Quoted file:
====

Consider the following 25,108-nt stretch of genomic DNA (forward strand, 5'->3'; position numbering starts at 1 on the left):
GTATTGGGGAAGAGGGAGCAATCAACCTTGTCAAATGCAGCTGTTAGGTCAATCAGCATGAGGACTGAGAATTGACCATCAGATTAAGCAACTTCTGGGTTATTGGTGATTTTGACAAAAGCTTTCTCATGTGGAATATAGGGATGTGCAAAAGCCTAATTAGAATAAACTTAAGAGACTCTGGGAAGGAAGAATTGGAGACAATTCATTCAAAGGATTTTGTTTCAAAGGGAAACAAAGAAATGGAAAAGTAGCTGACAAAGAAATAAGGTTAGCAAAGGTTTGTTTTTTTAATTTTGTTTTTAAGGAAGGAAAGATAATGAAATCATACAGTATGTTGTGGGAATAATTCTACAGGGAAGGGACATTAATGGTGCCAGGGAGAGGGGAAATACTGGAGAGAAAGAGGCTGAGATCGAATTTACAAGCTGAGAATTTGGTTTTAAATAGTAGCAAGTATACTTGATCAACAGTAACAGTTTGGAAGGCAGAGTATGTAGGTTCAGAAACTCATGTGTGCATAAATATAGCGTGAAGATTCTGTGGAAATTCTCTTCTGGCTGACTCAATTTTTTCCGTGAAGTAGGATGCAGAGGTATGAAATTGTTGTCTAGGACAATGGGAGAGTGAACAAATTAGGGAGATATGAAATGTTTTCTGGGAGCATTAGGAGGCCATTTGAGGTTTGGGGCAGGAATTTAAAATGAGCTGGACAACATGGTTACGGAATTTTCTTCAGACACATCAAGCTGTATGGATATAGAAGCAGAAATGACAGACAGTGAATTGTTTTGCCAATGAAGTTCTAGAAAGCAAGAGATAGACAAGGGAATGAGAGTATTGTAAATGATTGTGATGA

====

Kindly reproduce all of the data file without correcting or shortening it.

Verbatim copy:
Consider the following 25,108-nt stretch of genomic DNA (forward strand, 5'->3'; position numbering starts at 1 on the left):
GTATTGGGGAAGAGGGAGCAATCAACCTTGTCAAATGCAGCTGTTAGGTCAATCAGCATGAGGACTGAGAATTGACCATCAGATTAAGCAACTTCTGGGTTATTGGTGATTTTGACAAAAGCTTTCTCATGTGGAATATAGGGATGTGCAAAAGCCTAATTAGAATAAACTTAAGAGACTCTGGGAAGGAAGAATTGGAGACAATTCATTCAAAGGATTTTGTTTCAAAGGGAAACAAAGAAATGGAAAAGTAGCTGACAAAGAAATAAGGTTAGCAAAGGTTTGTTTTTTTAATTTTGTTTTTAAGGAAGGAAAGATAATGAAATCATACAGTATGTTGTGGGAATAATTCTACAGGGAAGGGACATTAATGGTGCCAGGGAGAGGGGAAATACTGGAGAGAAAGAGGCTGAGATCGAATTTACAAGCTGAGAATTTGGTTTTAAATAGTAGCAAGTATACTTGATCAACAGTAACAGTTTGGAAGGCAGAGTATGTAGGTTCAGAAACTCATGTGTGCATAAATATAGCGTGAAGATTCTGTGGAAATTCTCTTCTGGCTGACTCAATTTTTTCCGTGAAGTAGGATGCAGAGGTATGAAATTGTTGTCTAGGACAATGGGAGAGTGAACAAATTAGGGAGATATGAAATGTTTTCTGGGAGCATTAGGAGGCCATTTGAGGTTTGGGGCAGGAATTTAAAATGAGCTGGACAACATGGTTACGGAATTTTCTTCAGACACATCAAGCTGTATGGATATAGAAGCAGAAATGACAGACAGTGAATTGTTTTGCCAATGAAGTTCTAGAAAGCAAGAGATAGACAAGGGAATGAGAGTATTGTAAATGATTGTGATGA